Wednesday, March 26, 2008

Physician culture, effect of culture Doctor’s Dilemma: A One-on-One or One-on-Many

Traditionally doctors see patients one-on-one. That’s how doctors and patients like it. Medicine, after all, is a personal matter between doctor and patient. Unfortunately, health care managers say having highly trained doctors “process “patients one-by-one is an inherently expensive and inefficient proposition."

After the 1980s, times changed. The managed care mindset and the “corporatization of medicine” brougt a different perspective to the table. Managers sought to restructure medicine, rationalize care, and bring down costs. Surely, managers say, doctors could “manage” more patients more efficiently. The assembly-line metaphor may be apt here.

To make their point, managers refer to books like Reengineering The Corporation(Michael Hammer, 1993). The idea as applied to medicine is to foster productivity by having doctors oversee more patients. In the industrial world, managers note, one manager can effectively supervise 7 to 10 people. Why should medicine differ?

Now experts say a corporate manager can oversee 30 people or more (George Anders, “Overseeing More Employees – with Fewer Managers,”Wall Street Journal, March 24, 2008). This is done by having managers share knowledge, pay employers more, create teams, and communicate frequently through e-mail, the intranet, and web conferences Surely doctors can do the same.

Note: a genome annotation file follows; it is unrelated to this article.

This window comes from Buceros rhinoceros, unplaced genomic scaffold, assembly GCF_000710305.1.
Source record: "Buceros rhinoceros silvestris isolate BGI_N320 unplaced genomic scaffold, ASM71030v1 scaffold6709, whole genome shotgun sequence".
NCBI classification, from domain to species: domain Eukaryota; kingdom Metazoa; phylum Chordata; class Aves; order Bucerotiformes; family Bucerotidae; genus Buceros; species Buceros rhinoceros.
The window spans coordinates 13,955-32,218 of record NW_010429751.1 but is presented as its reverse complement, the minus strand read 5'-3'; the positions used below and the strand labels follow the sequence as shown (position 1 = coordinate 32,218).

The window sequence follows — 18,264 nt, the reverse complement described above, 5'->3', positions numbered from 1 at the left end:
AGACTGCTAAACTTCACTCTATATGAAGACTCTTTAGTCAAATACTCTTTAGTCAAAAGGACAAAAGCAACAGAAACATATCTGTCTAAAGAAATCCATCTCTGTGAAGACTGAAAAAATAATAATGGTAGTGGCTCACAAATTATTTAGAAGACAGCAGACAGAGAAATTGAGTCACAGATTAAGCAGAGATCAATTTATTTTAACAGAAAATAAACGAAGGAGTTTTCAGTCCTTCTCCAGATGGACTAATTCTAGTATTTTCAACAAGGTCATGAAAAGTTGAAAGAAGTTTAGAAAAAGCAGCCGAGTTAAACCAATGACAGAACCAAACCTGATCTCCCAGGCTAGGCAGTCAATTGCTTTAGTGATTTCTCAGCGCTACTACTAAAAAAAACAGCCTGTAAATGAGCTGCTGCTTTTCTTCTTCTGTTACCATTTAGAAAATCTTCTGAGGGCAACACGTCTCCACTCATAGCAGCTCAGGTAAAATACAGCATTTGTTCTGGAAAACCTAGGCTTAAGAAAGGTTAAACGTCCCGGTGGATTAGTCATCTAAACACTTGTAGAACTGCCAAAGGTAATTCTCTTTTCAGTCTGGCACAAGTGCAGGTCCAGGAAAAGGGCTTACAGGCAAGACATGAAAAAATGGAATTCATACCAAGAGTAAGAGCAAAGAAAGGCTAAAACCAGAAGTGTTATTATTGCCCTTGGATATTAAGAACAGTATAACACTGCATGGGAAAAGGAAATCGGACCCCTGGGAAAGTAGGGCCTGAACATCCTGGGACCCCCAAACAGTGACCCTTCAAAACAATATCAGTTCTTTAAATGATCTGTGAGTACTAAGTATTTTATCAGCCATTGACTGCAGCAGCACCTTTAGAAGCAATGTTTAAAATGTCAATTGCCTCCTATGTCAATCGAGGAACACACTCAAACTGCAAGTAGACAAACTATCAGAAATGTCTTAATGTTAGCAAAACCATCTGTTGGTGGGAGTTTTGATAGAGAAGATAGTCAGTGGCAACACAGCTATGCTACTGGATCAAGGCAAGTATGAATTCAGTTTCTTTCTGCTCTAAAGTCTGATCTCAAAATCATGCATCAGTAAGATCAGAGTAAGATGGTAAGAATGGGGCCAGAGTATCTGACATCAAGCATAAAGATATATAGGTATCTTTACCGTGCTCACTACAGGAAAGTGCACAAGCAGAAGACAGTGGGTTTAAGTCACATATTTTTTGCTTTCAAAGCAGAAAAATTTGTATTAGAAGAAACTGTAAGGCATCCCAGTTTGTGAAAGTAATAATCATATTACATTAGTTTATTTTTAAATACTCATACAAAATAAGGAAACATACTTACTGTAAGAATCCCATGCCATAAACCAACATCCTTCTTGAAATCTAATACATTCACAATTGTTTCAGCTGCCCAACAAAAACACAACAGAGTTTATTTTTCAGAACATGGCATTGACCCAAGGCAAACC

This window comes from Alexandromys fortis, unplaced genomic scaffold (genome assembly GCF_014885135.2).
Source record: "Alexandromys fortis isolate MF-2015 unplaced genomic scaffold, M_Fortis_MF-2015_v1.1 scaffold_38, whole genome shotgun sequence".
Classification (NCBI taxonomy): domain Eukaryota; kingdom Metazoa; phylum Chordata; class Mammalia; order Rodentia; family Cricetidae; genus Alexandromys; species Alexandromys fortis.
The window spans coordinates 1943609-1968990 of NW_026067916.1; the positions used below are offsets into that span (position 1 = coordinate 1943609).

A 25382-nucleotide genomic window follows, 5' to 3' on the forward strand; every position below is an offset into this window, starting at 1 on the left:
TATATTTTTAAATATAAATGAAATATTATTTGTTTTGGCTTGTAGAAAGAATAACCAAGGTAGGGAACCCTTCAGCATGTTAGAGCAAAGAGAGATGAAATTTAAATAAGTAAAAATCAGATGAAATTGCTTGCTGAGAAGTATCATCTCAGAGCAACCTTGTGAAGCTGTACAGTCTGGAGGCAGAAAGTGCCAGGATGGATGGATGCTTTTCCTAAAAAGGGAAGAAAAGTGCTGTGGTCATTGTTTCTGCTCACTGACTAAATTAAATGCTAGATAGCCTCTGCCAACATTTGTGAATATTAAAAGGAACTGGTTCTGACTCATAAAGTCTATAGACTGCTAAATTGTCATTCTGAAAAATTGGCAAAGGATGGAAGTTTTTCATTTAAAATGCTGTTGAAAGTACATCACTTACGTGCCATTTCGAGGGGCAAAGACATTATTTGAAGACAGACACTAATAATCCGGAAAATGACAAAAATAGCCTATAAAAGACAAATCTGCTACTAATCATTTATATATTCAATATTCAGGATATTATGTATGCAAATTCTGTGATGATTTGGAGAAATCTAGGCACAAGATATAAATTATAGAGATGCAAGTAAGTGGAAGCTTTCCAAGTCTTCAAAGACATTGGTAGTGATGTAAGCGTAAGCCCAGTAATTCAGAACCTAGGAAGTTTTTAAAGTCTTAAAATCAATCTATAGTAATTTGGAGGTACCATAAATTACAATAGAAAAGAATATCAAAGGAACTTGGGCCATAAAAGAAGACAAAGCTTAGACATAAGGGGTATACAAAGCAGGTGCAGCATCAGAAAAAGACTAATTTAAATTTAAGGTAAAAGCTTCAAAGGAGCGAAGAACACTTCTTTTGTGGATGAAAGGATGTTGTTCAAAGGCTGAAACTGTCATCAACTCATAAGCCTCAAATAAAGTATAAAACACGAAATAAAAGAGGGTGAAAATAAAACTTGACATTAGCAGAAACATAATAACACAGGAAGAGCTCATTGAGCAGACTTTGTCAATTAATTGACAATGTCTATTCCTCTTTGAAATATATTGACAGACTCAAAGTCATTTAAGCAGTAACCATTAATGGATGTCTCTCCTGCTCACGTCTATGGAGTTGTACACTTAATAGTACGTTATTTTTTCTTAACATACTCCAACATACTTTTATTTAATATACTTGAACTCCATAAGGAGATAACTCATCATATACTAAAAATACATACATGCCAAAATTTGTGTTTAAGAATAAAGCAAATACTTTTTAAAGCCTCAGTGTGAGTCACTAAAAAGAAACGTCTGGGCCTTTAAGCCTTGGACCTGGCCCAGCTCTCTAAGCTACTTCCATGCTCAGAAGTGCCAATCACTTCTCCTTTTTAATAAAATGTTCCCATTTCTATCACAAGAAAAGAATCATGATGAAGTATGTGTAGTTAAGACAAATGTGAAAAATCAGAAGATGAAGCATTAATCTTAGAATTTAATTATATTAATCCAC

I have never been confident you can equate medicine to industry, or covert it into an industrial mode. Doctors see themselves as doctors, not managers. Nevertheless, there may be options for restructuring medicine to make the use of physician time more efficient and productive.

Here are some options that are proposed, with my predictions of the likelihood of their happening.*

1) Status quo, no basic change, with one-on-one relationship under current third party payment system, 50%

2) One-on-one relationship with new practice designs (concierge, cash only, canceling HMO contracts, physician ownership of fee-for-service facilities), 15%

3) One-on-many relationships with group visits for patients with common problems or diseases, 5%

4) One-on-one relationships with doctors focusing only on complicated patients requiring physician expertise, 5%

5) One-on-one relationship with “Teamlet Model” –the transition from a lone physician to two person team – doctor + coordinating person (nurse, retrained medical assistant), 3%

6) Combination of one-on-one and one-on many relationship with physician being paid as the central coordinator, or quarterback, for care, sometimes called “medical home” model, 5%

7) Combination of one-on-one and one-on-many in larger integrated systems, 7%

8) Combination of one-on-one and one-on-many with enhanced coordination of care between primary care doctors, specialists, hospitalists, ERs, hospitals, families, 5%

9) One-on-one with patients entering complaints, data, or histories by direct email or through physician web sites, sometimes called asynchronous care. 5%

• If either a single-payer system of a consumer-driven dominates over the next five years, all bets are off. I would place the odds of either of these events occurring at about 5% each.

Take your pick. Only one thing is for sure. None of these options are likely to be adopted throughout the physician community.

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